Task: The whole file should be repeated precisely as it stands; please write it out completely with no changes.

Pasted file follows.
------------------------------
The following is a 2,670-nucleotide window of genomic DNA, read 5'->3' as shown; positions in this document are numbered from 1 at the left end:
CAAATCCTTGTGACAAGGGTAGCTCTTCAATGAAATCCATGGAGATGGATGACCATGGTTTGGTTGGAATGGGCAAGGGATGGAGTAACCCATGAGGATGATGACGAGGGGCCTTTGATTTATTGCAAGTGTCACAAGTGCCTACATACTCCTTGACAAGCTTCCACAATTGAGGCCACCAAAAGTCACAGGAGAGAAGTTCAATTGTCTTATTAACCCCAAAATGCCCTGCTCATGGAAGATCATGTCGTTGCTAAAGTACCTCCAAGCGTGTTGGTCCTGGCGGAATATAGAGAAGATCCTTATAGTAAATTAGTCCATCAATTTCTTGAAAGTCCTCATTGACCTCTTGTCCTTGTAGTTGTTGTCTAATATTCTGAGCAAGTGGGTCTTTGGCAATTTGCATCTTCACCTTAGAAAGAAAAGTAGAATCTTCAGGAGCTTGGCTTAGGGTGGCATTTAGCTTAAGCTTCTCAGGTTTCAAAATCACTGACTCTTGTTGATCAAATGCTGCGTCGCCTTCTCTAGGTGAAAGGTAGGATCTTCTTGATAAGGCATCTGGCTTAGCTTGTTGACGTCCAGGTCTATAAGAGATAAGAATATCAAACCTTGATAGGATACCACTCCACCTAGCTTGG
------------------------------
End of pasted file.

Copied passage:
The following is a 2,670-nucleotide window of genomic DNA, read 5'->3' as shown; positions in this document are numbered from 1 at the left end:
CAAATCCTTGTGACAAGGGTAGCTCTTCAATGAAATCCATGGAGATGGATGACCATGGTTTGGTTGGAATGGGCAAGGGATGGAGTAACCCATGAGGATGATGACGAGGGGCCTTTGATTTATTGCAAGTGTCACAAGTGCCTACATACTCCTTGACAAGCTTCCACAATTGAGGCCACCAAAAGTCACAGGAGAGAAGTTCAATTGTCTTATTAACCCCAAAATGCCCTGCTCATGGAAGATCATGTCGTTGCTAAAGTACCTCCAAGCGTGTTGGTCCTGGCGGAATATAGAGAAGATCCTTATAGTAAATTAGTCCATCAATTTCTTGAAAGTCCTCATTGACCTCTTGTCCTTGTAGTTGTTGTCTAATATTCTGAGCAAGTGGGTCTTTGGCAATTTGCATCTTCACCTTAGAAAGAAAAGTAGAATCTTCAGGAGCTTGGCTTAGGGTGGCATTTAGCTTAAGCTTCTCAGGTTTCAAAATCACTGACTCTTGTTGATCAAATGCTGCGTCGCCTTCTCTAGGTGAAAGGTAGGATCTTCTTGATAAGGCATCTGGCTTAGCTTGTTGACGTCCAGGTCTATAAGAGATAAGAATATCAAACCTTGATAGGATACCACTCCACCTAGCTTGG